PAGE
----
Sunday morning began as every Sunday had for the last three months, with a meeting with Galit followed by a Hebrew lesson with Rivkah. Later that afternoon I got to go to the kindergarten for the final time. As I think I may have actually missed out writing about this last time I’ll say it now. After lots of huffing and puffing and pissing around I finally found an afternoon volunteering I enjoyed. I started working at a Kindergarten for kids with autism. Its six little boys with varying degrees of difficulties and with a varying need for help. It's interesting because not only to I get to sit in on and help with their different therapy sessions, they really need an extra pair of hands when I volunteer and I feel like they really need me and I found something I am genuinely good at and enjoy. It's just such a shame that I only found it so near to the end of my time in Karmiel. On Sunday evening we had a really cute leaving dinner with all our host families and teachers and people we had worked with throughout our time there.
Monday was pretty much a packing and feedback day , as was most of Tuesday morning. We had some really cute closing tekkes throughout the last couple of days before packing up the house for good and heading back to Jerusalem for the closing options seminar. We met up with the shvil-niks and kibbutz-niks for some memory sharing and re-bonding time at the youth hostel (Beit Ben Yehuda) were it all began.
On Thursday we went out for Sophie Dorfman's leaving lunch (full of many tears and hugs) and moved our stuff back to beit shmuel for the b'yachad seminar with the new Netzer southerners. We found ourselves with a surprising (although it probably shouldn't have been) number of songs and tunes in common and sooner than we knew it had formed once massive group of 44 Netzer-niks from worldwide. That night, or I should say the next morning, Kyla, Emily, Relf and I got up at 5 in the morning to see Dorfman off. It was probably one of the most difficult bits of shnat so far and made us all fairly terrified for the end of shnat, not to mentioned exhausted and upset for the entire next day.
On Sunday morning the Etgar-niks left Beit Shmuel for their tiyul in the south whilst the rest of us gathered together our stuff to move to machon later that day. The rummer that we couldn’t chose our rooms this year was completely unfounded apparently so Kyla and I ended up sharing with two girls from Hineni in Australia called Danii and Ari. The first night was a little odd and generally intimidating given that there were 20 Netzer-niks and about 70 Southerners.
Monday and Tuesday were tiyulim days but because of my knee and hip I wasn't allowed to go on the first day (and in hindsight I probably shouldn't have gone on the second day either). It was all pretty odd because we were obviously still trying to get to know lots of new people who appeared to already know each other pretty well.
Wednesday we went to Har Herzl to visit the graves of some of Israel's most valued leaders and also to the museum itself which I had infact been to during tour. In the afternoon we had a short peula in our chavura groups which was actually really good. We were taken into a room one by one and led to one of several sheets of corrugated cardboard which was curled into a upright cylinder large enough to be sat in. once sitting surrounded by cardboard you couldn't see out and nobody in the group could see in. we then had to fill in several sheets of paper in our own time about random stuff, thoughts, opinions and hopes which we put into an envelope and handed in when the peula had finished. The evening was a bit of a fail as it was meant to be a treasure hunt around this part of Jerusalem but it was torrential rain so everyone just hid in coffee shops till dinner time.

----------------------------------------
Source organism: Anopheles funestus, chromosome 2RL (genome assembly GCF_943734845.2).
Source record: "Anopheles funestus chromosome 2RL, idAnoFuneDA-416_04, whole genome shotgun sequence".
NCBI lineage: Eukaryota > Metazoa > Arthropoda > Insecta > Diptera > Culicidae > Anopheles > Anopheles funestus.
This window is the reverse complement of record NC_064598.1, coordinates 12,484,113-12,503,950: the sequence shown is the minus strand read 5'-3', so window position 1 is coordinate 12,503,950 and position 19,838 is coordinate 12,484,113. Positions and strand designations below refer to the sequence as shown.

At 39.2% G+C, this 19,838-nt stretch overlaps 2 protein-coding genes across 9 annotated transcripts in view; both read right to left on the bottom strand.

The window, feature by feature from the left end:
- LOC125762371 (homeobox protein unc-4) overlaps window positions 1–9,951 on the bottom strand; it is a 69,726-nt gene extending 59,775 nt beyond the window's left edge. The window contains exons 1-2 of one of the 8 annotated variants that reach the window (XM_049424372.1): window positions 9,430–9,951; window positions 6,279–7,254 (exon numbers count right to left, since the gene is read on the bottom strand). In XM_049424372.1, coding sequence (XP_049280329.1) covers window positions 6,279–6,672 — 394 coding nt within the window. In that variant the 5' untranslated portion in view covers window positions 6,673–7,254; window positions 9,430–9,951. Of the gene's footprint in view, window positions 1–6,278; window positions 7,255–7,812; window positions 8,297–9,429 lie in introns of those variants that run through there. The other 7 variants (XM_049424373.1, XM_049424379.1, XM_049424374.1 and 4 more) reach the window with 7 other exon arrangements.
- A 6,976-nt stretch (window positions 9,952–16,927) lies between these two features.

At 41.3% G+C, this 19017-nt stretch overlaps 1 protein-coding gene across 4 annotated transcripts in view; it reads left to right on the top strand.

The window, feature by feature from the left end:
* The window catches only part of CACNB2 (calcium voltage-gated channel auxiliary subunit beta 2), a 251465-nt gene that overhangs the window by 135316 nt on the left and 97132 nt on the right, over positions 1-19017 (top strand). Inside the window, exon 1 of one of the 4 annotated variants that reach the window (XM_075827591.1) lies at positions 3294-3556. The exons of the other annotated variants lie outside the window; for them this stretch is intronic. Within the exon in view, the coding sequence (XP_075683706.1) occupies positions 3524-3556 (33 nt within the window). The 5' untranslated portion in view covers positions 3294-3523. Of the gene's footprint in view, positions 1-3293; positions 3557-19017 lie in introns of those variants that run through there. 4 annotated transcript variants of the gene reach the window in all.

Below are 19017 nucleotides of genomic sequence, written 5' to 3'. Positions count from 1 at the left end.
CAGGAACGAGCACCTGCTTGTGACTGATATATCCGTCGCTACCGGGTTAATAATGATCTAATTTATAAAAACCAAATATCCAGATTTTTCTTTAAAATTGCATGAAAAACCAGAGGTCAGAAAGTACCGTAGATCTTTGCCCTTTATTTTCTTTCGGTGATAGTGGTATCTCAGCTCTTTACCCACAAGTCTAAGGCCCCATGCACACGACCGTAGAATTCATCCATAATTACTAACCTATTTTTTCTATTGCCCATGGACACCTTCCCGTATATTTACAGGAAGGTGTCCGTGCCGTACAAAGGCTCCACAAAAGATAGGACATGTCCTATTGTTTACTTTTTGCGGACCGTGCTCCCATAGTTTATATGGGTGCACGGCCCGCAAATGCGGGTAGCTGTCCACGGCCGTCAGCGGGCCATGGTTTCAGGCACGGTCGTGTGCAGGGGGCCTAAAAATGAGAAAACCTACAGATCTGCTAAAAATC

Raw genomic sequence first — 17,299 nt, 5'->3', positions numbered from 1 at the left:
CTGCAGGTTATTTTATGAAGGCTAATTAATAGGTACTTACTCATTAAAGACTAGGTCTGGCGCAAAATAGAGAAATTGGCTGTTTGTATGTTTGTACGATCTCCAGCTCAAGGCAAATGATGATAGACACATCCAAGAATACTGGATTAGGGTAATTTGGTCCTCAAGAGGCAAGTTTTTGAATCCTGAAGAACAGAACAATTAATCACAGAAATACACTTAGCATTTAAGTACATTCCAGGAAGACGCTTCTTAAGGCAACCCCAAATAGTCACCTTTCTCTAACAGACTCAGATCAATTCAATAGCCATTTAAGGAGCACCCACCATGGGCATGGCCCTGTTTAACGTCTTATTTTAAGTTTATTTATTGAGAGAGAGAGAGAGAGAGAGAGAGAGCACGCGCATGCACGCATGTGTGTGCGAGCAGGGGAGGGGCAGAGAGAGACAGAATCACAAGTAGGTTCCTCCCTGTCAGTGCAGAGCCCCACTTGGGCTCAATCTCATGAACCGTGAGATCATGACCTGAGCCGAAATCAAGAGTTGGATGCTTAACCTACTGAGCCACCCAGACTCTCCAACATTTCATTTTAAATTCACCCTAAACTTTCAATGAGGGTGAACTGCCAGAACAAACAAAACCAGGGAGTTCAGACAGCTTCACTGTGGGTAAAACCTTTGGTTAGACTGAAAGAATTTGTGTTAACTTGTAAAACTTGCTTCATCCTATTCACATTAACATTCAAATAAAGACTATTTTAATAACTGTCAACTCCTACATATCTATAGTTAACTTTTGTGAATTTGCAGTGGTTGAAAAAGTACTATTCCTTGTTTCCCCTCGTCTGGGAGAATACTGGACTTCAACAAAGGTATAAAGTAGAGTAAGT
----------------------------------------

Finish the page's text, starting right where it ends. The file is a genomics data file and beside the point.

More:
On Thursday we did yet another fantastic peula on community (I realise you can't hear the sarcasm in my voice but trust me it's there). However in the afternoon we visited the old city, participated in peulot about the value of the diaspora and the concept of America as a promised land for Jews amongst other things and then headed to the kottel for a truly (and this time i'm genuine) fascinating tour around the underground tunnels. It was amazing how there were all these areas of exposed Western Wall and yet they just weren't treated with the same sacredness as the exposed 'tourist' area.
The weekend I spent vastly immobile as the hiking I did previously caught up with my knee and hip and stuck me in the middle of Jerusalem on a Friday night with no neurofen. Sad times. Saturday evening Pops arrived and we went out for a lovely meal at Focacia under Aaron's recommendation.
On Sunday morning we were presented with and given the chance to chose our classes. It was kind of horrendous because there were so many things that sounded amazing but which would also depend vastly on the educator. I'm a little concerned that I focused a little too much on Zionism and Israel topics which may end up being a fairly heavy. I also unfortunately found out after handing in my form that I got one of the educators I don't exactly get along with. In the afternoon we had a similar thing to do with selecting the kind of Hadracha course we wanted to do in detail. That evening we had 'Sunday Selection' which is a different speaker, event, lecture each week. This week it was a guy called Sarel from an organisation called paying it forward in signs which raises awareness of the rights of the deaf community.
Monday morning I wander into my Israel Update class five minutes early and am confronted by a bald guy with glasses who tells me he'll give me few minutes to work it out. Work what out you may ask. As I'm sure you all have heard, It turned out my Israel Update: In-Depth teacher was non other than Josh Hantman, who decided to announce, during my very first class on machon, in front of 20 people I'd just met, that he knew me when I was six and blond and a nightmare. After that we had hebrew which was very uneventful as I was the first lesson followed by a similar uneventfullness in Judaism class. Thankfully I managed to switch out of '50 Ways to be Jewish' into a only slightly more interesting 'Intro to Tefilla'. There was a serious lack of choice in the Judaism class choices so it was a matter of chosing the lesser of five evils. The afternoon was hadracha which was actually fairly interesting but as a lot of the people in my group haven't led that much before it was a little too basic. I think overall I ended up switching about half my classes within the first week.